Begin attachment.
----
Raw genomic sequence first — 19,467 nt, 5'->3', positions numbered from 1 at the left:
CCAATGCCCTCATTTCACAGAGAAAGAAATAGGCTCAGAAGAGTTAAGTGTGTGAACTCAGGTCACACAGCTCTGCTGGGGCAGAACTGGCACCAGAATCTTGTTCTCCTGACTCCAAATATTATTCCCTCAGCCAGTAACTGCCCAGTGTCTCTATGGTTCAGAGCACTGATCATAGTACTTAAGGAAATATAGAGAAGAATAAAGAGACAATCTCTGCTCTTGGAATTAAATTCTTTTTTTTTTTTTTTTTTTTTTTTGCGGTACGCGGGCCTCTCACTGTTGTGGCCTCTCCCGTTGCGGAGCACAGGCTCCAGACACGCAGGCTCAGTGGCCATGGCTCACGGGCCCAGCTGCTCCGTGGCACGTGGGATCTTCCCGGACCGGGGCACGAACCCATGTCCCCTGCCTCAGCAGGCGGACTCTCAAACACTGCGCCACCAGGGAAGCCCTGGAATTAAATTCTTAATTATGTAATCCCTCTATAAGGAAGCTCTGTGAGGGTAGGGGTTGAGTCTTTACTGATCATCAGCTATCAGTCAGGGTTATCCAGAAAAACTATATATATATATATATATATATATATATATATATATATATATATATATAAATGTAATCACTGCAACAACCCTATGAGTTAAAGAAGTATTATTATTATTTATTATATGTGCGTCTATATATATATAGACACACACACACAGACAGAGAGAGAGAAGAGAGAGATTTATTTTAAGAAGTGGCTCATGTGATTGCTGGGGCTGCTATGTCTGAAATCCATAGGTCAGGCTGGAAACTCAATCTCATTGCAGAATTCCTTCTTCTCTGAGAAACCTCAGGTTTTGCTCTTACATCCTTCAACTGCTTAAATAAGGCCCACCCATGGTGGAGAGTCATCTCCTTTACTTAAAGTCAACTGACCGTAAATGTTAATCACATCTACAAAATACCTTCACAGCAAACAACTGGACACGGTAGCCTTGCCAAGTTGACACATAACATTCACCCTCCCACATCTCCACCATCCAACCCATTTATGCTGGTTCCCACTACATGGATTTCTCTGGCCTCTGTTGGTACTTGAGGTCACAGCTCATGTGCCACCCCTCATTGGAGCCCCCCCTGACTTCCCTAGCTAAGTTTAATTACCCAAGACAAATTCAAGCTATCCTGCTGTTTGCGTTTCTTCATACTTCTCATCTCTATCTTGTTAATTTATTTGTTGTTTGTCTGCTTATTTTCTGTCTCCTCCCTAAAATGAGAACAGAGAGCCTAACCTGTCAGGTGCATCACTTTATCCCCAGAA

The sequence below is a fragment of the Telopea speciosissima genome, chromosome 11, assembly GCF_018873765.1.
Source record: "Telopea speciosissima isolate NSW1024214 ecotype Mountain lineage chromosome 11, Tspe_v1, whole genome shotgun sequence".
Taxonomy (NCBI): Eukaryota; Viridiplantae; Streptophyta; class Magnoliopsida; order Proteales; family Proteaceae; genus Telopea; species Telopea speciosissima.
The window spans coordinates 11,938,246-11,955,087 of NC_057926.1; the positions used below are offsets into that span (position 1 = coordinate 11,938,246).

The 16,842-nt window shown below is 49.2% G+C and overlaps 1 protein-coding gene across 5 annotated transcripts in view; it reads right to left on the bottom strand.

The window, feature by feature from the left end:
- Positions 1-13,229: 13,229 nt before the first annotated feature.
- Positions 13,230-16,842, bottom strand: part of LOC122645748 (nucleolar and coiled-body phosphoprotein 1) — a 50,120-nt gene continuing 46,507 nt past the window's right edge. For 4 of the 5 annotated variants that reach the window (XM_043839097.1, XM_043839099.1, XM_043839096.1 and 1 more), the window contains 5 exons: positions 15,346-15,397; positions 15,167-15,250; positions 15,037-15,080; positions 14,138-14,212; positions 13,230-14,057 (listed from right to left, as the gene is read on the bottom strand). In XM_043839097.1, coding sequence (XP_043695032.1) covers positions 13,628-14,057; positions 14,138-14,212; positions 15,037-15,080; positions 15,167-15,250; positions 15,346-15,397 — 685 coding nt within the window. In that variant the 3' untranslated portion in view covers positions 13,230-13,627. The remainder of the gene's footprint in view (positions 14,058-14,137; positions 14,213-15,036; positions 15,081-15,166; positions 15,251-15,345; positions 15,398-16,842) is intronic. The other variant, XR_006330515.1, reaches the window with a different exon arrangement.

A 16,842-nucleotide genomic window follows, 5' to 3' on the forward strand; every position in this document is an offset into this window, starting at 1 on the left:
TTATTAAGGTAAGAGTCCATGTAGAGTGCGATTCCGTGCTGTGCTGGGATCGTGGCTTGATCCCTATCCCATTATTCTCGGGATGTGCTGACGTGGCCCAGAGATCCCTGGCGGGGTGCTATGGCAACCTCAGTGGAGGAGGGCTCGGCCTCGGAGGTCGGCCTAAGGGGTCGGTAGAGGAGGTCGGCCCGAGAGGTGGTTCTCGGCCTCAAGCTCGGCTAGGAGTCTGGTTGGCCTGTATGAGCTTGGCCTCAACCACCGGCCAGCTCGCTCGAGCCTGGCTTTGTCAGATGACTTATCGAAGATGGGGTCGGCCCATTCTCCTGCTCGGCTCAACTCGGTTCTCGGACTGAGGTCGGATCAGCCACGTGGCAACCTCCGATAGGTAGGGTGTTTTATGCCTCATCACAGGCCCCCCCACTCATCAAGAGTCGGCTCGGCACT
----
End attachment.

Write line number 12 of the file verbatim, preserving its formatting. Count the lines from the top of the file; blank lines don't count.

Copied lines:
TTATTAAGGTAAGAGTCCATGTAGAGTGCGATTCCGTGCTGTGCTGGGATCGTGGCTTGATCCCTATCCCATTATTCTCGGGATGTGCTGACGTGGCCCAGAGATCCCTGGCGGGGTGCTATGGCAACCTCAGTGGAGGAGGGCTCGGCCTCGGAGGTCGGCCTAAGGGGTCGGTAGAGGAGGTCGGCCCGAGAGGTGGTTCTCGGCCTCAAGCTCGGCTAGGAGTCTGGTTGGCCTGTATGAGCTTGGCCTCAACCACCGGCCAGCTCGCTCGAGCCTGGCTTTGTCAGATGACTTATCGAAGATGGGGTCGGCCCATTCTCCTGCTCGGCTCAACTCGGTTCTCGGACTGAGGTCGGATCAGCCACGTGGCAACCTCCGATAGGTAGGGTGTTTTATGCCTCATCACAGGCCCCCCCACTCATCAAGAGTCGGCTCGGCACT